Feather Pen Friday: Dun?

Feather Pen Friday: Dun?

Okay, so I think I’ve been reading the NaNoisms forum too much because I originally intended to call this post ‘Done?’. However I like the new version and have left it be.

Well, a couple of days ago I finished the third book in my trilogy. It’s called Returning (the book, not the trilogy), although I’m probably going to change that name, and it’s finished. Hooray. Unfortunately, I began it while the second one was still a first draft – please, next time, someone remind me that that’s a bad idea – and I now have a delightful job: editing both of them. At the same time.

I have a feeling I won’t be doing NaNoWriMo this November. But after doing Camp NaNo in July and August, I think I’ve written enough crappy novels already this year.

And editing is just as important as writing, isn’t it? Besides, I’m totally going to be spending all my time working and contributing to ‘St Mallory’s Forever’ with Mark, Saffi and Charley, aren’t I? Of course. Not to mention all those hours of music practice, and sewing new ribbons on ballet shoes, and doing all those things people do during term time. And I’m going to be a dedicated student and do good work experience and all that stuff.

I totally won’t have time to write more than two novels this year.

But I thought I’d share with you a few errors I’ve found so far in my brief read-through of book two, Destroying.

I’d be grateful if you wouldn’t shared any of this with other fairies.

I’ve underlined what’s wrong there, to make it nice and clear :)

“Good,” said Cormac, coming into the tent. His blonde hair was tousled and he looked exhausted, but his eyes were still shining brightly. Instead of the vaguely normal clothes he’d normally worn when I saw him, he was dressed in tight brown breeches, a white ruffled shirt, a red waistcoat and a dark coat that went to around his knees. His boots were my favourite part of the outfit – they looked like something out of a pirate film.

“You look … nice,” I said, trying not to laugh.

“I’m not a human, Alys,” he reminded me, as though to point out that my dress sense and his did not need to correlate.

“You look like a peasant,” said Leah.

I’m sorry, but this scene is just so ridiculous it makes me laugh. What is even going on here?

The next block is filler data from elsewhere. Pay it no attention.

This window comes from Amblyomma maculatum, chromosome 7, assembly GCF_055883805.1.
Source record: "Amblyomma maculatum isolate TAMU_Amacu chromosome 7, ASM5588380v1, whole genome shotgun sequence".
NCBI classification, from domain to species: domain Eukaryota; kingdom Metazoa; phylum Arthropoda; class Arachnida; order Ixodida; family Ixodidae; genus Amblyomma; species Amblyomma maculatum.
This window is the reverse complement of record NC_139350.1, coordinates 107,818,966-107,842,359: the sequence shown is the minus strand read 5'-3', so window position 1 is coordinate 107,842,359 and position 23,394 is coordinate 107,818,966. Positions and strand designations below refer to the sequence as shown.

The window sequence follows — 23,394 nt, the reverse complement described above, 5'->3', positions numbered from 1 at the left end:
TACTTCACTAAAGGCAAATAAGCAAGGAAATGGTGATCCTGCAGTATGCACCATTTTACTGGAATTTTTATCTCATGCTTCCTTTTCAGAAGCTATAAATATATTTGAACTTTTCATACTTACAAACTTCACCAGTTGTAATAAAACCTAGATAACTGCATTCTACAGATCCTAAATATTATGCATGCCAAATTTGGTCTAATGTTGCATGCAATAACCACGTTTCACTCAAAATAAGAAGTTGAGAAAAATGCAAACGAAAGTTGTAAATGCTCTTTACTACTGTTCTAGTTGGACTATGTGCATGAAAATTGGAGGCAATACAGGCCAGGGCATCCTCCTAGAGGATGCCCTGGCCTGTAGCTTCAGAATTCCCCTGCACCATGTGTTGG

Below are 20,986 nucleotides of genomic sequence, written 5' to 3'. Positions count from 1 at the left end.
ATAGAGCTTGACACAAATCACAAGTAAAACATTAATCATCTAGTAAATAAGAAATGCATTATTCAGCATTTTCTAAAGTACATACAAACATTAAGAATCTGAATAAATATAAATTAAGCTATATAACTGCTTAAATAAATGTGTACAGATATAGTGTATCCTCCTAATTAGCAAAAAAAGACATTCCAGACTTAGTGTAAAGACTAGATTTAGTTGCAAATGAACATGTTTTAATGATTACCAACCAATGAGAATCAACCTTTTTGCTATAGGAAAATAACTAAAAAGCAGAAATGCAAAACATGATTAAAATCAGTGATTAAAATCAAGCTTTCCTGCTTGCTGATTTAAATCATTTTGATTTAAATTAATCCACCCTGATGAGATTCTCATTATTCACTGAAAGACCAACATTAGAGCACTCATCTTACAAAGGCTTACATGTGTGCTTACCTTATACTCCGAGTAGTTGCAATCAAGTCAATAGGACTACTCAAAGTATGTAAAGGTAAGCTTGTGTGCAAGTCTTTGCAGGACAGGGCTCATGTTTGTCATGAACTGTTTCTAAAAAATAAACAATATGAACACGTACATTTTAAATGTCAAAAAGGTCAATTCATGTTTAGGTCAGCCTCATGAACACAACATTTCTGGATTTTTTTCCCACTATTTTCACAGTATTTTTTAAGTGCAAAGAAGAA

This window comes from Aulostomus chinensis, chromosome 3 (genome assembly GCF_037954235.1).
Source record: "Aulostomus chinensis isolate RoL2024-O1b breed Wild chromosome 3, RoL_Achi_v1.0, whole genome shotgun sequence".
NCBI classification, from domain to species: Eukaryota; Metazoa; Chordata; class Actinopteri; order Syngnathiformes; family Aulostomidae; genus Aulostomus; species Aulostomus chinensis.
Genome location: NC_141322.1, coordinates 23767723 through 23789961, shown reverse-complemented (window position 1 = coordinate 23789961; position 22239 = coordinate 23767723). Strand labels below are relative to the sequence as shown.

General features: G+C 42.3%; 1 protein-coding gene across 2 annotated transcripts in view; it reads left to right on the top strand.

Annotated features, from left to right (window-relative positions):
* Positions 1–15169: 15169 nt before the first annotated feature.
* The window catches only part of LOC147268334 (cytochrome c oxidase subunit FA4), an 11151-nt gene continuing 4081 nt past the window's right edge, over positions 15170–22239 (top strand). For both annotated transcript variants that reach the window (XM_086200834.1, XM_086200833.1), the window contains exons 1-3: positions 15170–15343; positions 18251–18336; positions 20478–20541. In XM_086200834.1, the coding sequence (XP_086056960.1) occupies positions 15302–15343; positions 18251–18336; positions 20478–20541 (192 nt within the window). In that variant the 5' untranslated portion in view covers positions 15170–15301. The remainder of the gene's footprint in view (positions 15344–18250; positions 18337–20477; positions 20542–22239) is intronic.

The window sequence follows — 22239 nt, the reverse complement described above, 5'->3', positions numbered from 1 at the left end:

With gentle fingers he left.

First of all he’s still in the room. And second of all, that doesn’t even make sense. At all. It was meant to say ‘lifted’ and he’s referring to a necklace. She. The narrator is a she. And I wrote it, and I’m a girl too. WHAT IS WRONG WITH ME?

said Wny.

Her name is Bronwyn. Wyn for short. The worst bit is that I spent about ten minutes trying to work out what was wrong with this. Mind you, Chapter Seven is subtitled, “In which Bronwyn and Alys get into a conversation about Torchwood, and the author has a dyslexic moment.

They’re Welsh. No one will notice if I spell their names wrong. (“You’re Welsh, you wouldn’t notice if the vowels were missing!” ~ Captain Jack Harkness)

            When Bronwyn returned, she was transformed. Her hair was short and spiky, and a lovely shade of coppery brown. Instead of her own clothes, she was wearing a baggy pair of jeans that were definitely not girl’s. Her t-shirt was black and tight – where had they got it from? It wouldn’t fit anyone here – and she was wearing a dark leather jacket. Apart from the hair (they should have dyed it black) it was a very Torchwood look, especially with the Welsh accent.

“Why are you staring at me?” Wyn said irritable. I hastily looked at the floor.

“You look … different,” I said. “Very hardcore. Going for the Gwen Cooper image, were you?”

Her moody look disappeared and she grinned, her whole face transfigured. “All I need is the gun. And the hot leader, as well. I’m lacking that at the moment.” She glanced sideways at Sean, who turned and, not having known what we were talking about, looked totally confused when we both burst out laughing. He wasn’t ugly, not in the least, but he wasn’t Captain Jack Harkness.